As men­tioned, there’s pre­cious lit­tle dif­fer­ence between the RS18 F1 and its RS 220 Tro­phy brother – aside from an R11,000 price vari­ance that ac­counts for added fea­tures such as the new re­verse cam­era and be­spoke go-faster bits. The same 1.6-litre turbo four-pot­ter de­liv­ers its 162 kW and 280 Nm in ex­actly the same way, and chan­nels all the grunt to the front wheels via a six-speed dual clutch trans­mis­sion.


At the risk of be­ing ac­cused of want­ing to dial the RS’s re­cently re­dis­cov­ered ag­gres­sion too far back again, I’m go­ing to go out on a limb and say that the RS18 F1 be­longs in a world where ev­ery­one has ac­cess to a race­track, and ev­ery day is track day.

As if it was built for this par­tic­u­lar cir­cuit, the RS chewed up ev­ery inch of the Zwartkops Race­way tar­mac like lim­its just didn’t mat­ter, like physics didn’t mat­ter. Ef­fort­lessly con­vert­ing your skills and con­cen­tra­tion into an art­ful ne­go­ti­a­tion of the course’s most tech­ni­cal twisties.

At this level of per­for­mance, how good your car is de­pends on two fun­da­men­tal fac­tors; the amount of grip the tyres are able to gen­er­ate, and the level of con­trol that the car’s chas­sis al­lows. With all the Re­naultS­port F1 know-how baked into this car, it should come as no sur­prise that it has aus­pi­ciously high lev­els of both. And thanks to the pre­cise steer­ing and in­tel­li­gent elec­tronic diff, and the ex­cel­lent per­for­mance from its Miche­lin Pi­lot tyres, the RS18 F1 is a prodi­gious han­dler through the full spec­trum of low-gear cor­ners and sweep­ing bends alike.

The brakes are ex­cel­lent too, and in terms of ac­cel­er­a­tion, the RS18 F1 claims a 6.6-sec­ond sprint time to 100 km/h.


In this en­vi­ron­ment, it is our opin­ion that the Clio cur­rently has no ri­vals in its class – boast­ing just the right com­bi­na­tion of ev­ery­thing you need to make it an un­ri­valled track at­tacker. But de­spite our best wishes to the con­trary, ev­ery day just isn’t track day, and un­less you’re in­vest­ing in the RS18 F1 purely as a toy, it still has to make sense on some dis­tant prac­ti­cal level.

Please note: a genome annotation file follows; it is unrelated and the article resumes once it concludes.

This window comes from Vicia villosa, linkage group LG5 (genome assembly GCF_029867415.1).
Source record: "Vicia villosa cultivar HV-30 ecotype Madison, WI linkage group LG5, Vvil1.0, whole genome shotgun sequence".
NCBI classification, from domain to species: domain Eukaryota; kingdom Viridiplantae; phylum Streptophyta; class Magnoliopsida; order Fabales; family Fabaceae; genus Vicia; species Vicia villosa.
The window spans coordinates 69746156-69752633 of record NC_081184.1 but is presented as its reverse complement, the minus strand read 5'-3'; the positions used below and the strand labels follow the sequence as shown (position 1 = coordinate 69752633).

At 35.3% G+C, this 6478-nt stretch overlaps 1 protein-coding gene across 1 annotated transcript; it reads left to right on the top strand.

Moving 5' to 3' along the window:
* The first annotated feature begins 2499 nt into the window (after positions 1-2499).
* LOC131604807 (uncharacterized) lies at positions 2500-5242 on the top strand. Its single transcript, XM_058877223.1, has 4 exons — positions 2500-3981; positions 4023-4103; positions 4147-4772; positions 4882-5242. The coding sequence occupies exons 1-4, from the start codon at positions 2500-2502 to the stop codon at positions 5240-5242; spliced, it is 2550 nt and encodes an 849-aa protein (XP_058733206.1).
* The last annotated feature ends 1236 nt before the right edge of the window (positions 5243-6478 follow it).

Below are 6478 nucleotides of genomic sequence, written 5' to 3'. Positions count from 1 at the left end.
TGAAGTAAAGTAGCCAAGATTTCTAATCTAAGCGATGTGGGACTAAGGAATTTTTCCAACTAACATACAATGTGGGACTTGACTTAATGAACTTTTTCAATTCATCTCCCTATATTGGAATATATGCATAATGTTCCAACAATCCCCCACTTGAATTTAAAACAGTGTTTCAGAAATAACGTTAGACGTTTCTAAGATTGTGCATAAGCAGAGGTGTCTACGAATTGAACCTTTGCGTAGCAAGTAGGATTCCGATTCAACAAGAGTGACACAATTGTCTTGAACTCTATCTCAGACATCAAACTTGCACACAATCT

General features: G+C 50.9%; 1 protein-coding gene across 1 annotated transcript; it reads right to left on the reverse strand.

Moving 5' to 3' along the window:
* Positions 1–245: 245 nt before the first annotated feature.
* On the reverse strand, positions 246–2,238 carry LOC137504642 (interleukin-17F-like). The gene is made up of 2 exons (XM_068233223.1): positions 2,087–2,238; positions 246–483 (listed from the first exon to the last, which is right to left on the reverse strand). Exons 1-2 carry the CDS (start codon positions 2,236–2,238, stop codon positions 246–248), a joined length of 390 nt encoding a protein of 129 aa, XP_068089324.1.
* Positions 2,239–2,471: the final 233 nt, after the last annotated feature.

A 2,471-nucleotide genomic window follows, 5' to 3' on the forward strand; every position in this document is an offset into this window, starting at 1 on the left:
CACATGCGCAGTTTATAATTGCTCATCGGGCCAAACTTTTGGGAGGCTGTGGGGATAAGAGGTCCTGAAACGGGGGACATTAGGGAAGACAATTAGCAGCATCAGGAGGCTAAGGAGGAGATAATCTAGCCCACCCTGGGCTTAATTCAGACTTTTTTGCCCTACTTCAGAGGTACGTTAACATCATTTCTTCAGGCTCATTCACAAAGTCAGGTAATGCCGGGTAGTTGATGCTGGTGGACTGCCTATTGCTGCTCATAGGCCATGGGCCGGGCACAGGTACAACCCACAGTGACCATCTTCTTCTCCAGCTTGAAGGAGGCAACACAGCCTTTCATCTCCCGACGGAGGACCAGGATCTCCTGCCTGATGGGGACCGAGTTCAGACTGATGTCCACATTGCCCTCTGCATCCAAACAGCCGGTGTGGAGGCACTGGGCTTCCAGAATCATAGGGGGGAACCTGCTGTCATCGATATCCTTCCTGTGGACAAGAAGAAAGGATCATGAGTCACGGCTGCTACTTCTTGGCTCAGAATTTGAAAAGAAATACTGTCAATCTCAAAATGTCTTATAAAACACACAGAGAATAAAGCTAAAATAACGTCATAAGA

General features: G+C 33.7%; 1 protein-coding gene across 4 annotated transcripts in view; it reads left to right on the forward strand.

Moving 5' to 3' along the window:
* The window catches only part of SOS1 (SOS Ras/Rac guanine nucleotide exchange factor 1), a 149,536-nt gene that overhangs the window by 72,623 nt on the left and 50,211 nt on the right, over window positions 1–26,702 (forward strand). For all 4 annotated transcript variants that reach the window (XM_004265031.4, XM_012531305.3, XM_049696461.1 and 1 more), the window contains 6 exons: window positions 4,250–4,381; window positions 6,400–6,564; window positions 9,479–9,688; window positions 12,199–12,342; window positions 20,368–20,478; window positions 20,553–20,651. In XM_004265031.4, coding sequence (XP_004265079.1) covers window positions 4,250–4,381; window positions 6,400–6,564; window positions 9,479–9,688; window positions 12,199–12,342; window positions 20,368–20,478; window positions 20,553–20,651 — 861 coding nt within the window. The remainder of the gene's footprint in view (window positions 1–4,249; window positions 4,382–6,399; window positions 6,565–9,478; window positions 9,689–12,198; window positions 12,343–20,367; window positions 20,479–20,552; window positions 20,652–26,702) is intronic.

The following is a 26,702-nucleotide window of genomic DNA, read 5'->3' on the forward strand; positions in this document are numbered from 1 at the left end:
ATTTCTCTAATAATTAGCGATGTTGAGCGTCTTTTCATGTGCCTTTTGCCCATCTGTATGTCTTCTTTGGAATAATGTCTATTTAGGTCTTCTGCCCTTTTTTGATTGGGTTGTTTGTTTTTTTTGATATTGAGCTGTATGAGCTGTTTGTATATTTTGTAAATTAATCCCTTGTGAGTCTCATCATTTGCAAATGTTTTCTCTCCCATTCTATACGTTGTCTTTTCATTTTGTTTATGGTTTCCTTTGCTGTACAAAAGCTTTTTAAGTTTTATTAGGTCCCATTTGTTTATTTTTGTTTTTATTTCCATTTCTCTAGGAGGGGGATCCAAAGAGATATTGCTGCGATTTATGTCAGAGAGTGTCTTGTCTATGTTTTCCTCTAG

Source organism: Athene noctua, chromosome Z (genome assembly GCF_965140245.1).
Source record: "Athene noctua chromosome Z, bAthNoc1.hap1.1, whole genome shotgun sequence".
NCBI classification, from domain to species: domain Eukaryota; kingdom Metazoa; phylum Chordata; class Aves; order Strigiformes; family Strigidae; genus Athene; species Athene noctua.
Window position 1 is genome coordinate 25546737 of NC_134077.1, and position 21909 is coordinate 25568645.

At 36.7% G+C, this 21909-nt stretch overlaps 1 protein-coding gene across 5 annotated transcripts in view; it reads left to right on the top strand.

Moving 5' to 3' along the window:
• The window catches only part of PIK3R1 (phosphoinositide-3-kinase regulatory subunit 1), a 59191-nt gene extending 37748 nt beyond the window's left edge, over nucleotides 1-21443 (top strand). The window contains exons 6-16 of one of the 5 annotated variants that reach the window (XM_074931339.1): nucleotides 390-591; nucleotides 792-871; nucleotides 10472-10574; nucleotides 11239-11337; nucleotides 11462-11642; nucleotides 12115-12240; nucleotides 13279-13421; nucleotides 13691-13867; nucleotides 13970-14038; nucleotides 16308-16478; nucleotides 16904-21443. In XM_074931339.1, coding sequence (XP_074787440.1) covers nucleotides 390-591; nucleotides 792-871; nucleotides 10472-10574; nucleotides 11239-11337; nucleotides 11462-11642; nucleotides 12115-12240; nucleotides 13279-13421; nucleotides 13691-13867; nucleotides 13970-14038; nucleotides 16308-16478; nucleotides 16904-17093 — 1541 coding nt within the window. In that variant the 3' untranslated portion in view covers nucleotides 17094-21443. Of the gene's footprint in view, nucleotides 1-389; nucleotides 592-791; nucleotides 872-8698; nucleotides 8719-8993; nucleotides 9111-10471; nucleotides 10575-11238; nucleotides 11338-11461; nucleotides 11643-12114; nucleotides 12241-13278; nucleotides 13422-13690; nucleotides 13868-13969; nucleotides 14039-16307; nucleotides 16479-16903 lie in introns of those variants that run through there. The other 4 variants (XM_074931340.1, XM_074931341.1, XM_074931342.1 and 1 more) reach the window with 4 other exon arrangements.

For­tu­nately, the RS doesn’t give up any of the real-world­ness of the stan­dard Clio, boast­ing class-lead­ing boot ca­pac­ity, heated seats, nav­i­ga­tion as stan­dard and an Al­can­tara leather in­te­rior as stan­dard. Where it does let the side down is the ex­tremely firm ride, and lim­ited rear leg- and head­room.

These as­pects won’t mat­ter much if the RS18 F1 is your week­end toy, but if it’s your only car, you may find these at­tributes be­come a bit of a pain af­ter a while.


De­spite our opin­ion on the mat­ter, it’s highly likely that by the time you read this re­view, all 65 Clio RS18 F1 cars brought into the coun­try would have al­ready been sold. The rar­ity of the car it­self, com­bined with the rep­u­ta­tion and cult fol­low­ing that have been baked into the RS brand over decades will trans­late into a sales suc­cess for Re­nault South Africa.

Is it the best of its kind in all con­di­tions? For many it will be, and for some it won’t, but there is no deny­ing the fact that it is an enor­mously com­pelling car around a race­track and the 65 own­ers who have bought one will love them deeply.